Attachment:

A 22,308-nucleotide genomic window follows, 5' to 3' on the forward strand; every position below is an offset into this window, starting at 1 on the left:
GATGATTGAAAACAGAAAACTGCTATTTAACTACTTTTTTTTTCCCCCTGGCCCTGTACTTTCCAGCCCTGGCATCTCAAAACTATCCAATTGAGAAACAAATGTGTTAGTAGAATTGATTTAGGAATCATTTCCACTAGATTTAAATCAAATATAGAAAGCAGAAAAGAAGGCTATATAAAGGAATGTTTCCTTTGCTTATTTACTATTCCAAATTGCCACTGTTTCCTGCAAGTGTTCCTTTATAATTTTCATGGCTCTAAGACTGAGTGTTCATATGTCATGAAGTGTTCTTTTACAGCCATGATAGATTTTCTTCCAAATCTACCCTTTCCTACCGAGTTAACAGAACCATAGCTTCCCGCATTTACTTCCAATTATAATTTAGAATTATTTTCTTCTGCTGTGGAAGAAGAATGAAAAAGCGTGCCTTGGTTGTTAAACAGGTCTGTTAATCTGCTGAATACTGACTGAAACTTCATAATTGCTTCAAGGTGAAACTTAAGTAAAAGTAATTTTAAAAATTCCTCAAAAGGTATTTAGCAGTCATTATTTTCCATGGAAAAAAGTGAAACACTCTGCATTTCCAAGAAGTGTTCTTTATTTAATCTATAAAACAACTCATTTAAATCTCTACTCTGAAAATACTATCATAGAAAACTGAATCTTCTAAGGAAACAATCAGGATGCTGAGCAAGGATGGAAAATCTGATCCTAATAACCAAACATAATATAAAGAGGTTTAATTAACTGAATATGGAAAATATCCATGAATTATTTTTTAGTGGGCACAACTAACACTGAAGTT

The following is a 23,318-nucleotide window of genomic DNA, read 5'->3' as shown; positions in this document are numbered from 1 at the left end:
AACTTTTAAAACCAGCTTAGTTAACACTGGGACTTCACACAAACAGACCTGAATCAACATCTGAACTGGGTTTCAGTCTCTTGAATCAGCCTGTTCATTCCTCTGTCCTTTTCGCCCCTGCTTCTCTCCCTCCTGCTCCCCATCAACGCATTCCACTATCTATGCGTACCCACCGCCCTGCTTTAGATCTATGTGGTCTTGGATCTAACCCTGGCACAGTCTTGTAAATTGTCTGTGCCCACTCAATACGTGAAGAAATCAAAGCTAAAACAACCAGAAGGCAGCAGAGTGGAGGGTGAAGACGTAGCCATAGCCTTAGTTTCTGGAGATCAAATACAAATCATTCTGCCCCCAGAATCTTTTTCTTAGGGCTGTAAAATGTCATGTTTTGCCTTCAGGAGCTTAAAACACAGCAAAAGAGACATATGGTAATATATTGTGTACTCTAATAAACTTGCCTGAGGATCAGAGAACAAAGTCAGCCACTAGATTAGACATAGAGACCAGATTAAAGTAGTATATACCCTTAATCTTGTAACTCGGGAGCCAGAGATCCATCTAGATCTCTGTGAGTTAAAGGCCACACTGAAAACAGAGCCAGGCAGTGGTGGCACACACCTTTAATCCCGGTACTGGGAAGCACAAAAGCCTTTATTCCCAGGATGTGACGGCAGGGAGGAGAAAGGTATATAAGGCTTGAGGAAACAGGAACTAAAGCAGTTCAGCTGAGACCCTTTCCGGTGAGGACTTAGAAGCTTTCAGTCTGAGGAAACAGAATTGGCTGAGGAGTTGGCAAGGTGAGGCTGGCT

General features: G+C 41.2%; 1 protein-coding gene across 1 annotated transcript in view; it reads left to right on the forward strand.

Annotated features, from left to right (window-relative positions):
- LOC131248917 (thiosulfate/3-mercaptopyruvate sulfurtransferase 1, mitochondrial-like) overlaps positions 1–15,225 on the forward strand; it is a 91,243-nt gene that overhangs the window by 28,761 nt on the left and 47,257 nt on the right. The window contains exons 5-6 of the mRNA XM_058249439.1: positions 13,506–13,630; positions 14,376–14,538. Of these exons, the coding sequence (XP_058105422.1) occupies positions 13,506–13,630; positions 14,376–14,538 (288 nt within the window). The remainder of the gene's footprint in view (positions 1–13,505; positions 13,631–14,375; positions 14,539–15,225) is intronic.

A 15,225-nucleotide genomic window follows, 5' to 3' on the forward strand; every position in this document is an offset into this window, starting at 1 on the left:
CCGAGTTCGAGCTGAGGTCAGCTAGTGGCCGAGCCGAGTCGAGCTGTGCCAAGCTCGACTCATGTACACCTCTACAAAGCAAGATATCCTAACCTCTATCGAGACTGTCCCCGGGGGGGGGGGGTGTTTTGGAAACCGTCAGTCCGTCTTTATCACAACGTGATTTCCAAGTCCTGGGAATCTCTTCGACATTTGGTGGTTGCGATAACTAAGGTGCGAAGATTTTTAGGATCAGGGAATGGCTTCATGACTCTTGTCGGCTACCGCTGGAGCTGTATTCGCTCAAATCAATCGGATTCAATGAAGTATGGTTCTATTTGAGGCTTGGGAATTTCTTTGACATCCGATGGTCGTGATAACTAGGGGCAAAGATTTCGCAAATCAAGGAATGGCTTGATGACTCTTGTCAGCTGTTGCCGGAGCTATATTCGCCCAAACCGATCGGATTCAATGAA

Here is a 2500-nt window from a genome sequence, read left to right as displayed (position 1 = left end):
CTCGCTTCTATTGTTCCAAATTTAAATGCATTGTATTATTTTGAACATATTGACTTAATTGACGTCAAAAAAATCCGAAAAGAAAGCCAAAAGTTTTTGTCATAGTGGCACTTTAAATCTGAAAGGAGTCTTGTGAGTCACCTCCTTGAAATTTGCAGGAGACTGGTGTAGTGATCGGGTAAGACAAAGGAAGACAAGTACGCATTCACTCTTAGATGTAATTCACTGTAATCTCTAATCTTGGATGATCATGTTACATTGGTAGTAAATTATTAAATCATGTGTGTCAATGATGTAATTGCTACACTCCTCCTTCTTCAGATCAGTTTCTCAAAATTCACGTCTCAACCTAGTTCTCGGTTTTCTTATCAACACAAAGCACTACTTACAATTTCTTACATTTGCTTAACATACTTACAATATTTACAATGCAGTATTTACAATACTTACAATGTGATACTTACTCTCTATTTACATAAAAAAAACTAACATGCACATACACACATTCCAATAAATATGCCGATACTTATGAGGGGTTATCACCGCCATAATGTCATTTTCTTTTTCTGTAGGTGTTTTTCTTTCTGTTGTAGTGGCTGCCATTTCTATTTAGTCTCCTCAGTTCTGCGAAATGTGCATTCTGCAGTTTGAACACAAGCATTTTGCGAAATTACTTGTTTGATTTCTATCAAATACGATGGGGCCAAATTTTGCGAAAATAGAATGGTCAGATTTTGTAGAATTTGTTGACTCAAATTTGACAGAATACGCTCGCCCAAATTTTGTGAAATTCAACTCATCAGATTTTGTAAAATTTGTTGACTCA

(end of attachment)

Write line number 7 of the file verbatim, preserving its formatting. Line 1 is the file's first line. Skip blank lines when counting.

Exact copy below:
- LOC131248917 (thiosulfate/3-mercaptopyruvate sulfurtransferase 1, mitochondrial-like) overlaps positions 1–15,225 on the forward strand; it is a 91,243-nt gene that overhangs the window by 28,761 nt on the left and 47,257 nt on the right. The window contains exons 5-6 of the mRNA XM_058249439.1: positions 13,506–13,630; positions 14,376–14,538. Of these exons, the coding sequence (XP_058105422.1) occupies positions 13,506–13,630; positions 14,376–14,538 (288 nt within the window). The remainder of the gene's footprint in view (positions 1–13,505; positions 13,631–14,375; positions 14,539–15,225) is intronic.